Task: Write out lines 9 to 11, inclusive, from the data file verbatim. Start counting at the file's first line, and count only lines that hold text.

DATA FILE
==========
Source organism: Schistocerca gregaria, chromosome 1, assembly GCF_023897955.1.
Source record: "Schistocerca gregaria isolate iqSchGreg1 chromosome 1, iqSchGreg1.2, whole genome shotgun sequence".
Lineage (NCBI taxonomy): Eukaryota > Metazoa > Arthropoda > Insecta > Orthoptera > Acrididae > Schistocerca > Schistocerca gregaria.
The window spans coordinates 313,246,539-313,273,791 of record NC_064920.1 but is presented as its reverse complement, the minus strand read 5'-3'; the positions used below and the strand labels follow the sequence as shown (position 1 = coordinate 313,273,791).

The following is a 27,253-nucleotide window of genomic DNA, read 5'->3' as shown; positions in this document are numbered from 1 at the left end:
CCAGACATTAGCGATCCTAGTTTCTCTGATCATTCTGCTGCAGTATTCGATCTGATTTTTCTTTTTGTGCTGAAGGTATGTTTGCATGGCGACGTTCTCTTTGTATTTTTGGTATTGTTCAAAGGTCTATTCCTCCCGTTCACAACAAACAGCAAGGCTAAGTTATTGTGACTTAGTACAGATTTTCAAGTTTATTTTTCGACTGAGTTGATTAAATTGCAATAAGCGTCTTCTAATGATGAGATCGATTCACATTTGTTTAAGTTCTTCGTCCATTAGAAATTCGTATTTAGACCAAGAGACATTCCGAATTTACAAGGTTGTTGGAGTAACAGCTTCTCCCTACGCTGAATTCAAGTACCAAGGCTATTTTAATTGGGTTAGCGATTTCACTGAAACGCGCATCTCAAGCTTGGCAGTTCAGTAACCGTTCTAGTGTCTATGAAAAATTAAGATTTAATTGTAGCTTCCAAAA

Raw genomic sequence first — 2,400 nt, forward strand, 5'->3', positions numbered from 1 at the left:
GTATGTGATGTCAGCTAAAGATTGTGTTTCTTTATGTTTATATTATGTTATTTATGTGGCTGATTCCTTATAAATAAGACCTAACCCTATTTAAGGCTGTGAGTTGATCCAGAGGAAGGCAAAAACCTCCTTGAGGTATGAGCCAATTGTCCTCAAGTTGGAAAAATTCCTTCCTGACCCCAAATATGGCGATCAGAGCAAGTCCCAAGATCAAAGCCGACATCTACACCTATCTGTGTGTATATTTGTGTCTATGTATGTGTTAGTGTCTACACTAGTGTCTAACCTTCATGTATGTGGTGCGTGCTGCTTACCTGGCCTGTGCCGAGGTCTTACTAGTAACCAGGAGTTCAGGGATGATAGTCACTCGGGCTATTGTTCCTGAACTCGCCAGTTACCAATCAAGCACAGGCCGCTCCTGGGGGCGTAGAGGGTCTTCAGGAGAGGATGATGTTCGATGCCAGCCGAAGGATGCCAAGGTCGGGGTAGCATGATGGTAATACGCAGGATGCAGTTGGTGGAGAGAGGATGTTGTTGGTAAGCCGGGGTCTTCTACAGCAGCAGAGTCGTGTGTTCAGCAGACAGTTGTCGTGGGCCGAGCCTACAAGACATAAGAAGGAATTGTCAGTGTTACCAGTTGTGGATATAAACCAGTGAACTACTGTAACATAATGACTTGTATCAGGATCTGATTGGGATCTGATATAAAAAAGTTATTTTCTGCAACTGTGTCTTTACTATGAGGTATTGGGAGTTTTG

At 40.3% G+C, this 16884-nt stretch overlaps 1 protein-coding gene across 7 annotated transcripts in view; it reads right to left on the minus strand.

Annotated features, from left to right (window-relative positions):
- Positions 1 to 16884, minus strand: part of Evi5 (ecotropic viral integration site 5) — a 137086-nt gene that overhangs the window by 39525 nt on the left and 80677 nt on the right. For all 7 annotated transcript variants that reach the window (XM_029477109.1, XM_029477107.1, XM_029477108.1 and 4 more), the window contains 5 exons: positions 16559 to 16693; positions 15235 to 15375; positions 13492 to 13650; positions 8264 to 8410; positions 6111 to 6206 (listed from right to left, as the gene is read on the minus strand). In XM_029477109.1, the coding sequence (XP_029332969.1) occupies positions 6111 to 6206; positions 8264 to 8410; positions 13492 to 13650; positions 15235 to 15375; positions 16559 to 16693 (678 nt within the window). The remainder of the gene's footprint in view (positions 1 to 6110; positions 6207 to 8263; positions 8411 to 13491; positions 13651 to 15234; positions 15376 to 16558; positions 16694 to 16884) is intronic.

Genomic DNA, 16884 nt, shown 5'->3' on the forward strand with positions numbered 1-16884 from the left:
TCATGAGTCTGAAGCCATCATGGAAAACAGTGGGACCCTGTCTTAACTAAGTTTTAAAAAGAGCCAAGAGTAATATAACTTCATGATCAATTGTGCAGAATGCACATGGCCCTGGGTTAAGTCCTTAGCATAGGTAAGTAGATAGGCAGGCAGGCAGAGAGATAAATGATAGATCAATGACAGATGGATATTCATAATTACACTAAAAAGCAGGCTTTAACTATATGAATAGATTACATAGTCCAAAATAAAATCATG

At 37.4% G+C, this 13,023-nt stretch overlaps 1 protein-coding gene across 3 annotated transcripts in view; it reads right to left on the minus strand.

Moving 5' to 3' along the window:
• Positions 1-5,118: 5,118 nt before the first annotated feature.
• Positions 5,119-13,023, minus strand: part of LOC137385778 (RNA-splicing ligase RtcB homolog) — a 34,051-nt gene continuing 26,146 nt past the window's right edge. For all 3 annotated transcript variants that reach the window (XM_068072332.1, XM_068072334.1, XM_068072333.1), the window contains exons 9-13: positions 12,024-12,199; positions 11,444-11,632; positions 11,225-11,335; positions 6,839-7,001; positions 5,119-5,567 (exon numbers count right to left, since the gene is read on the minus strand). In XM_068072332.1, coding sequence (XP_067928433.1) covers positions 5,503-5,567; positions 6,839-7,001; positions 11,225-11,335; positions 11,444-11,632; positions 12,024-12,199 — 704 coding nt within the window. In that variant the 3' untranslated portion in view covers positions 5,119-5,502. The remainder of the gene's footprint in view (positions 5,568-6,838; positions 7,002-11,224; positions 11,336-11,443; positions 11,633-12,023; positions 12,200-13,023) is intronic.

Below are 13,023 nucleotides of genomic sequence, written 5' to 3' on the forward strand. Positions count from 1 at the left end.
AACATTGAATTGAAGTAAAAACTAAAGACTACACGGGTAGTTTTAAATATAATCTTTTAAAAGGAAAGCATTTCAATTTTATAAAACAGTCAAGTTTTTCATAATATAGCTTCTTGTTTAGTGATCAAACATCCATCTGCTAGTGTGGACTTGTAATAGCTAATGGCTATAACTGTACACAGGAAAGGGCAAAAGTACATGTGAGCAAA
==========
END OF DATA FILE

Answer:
At 40.3% G+C, this 16884-nt stretch overlaps 1 protein-coding gene across 7 annotated transcripts in view; it reads right to left on the minus strand.

Annotated features, from left to right (window-relative positions):
- Positions 1 to 16884, minus strand: part of Evi5 (ecotropic viral integration site 5) — a 137086-nt gene that overhangs the window by 39525 nt on the left and 80677 nt on the right. For all 7 annotated transcript variants that reach the window (XM_029477109.1, XM_029477107.1, XM_029477108.1 and 4 more), the window contains 5 exons: positions 16559 to 16693; positions 15235 to 15375; positions 13492 to 13650; positions 8264 to 8410; positions 6111 to 6206 (listed from right to left, as the gene is read on the minus strand). In XM_029477109.1, the coding sequence (XP_029332969.1) occupies positions 6111 to 6206; positions 8264 to 8410; positions 13492 to 13650; positions 15235 to 15375; positions 16559 to 16693 (678 nt within the window). The remainder of the gene's footprint in view (positions 1 to 6110; positions 6207 to 8263; positions 8411 to 13491; positions 13651 to 15234; positions 15376 to 16558; positions 16694 to 16884) is intronic.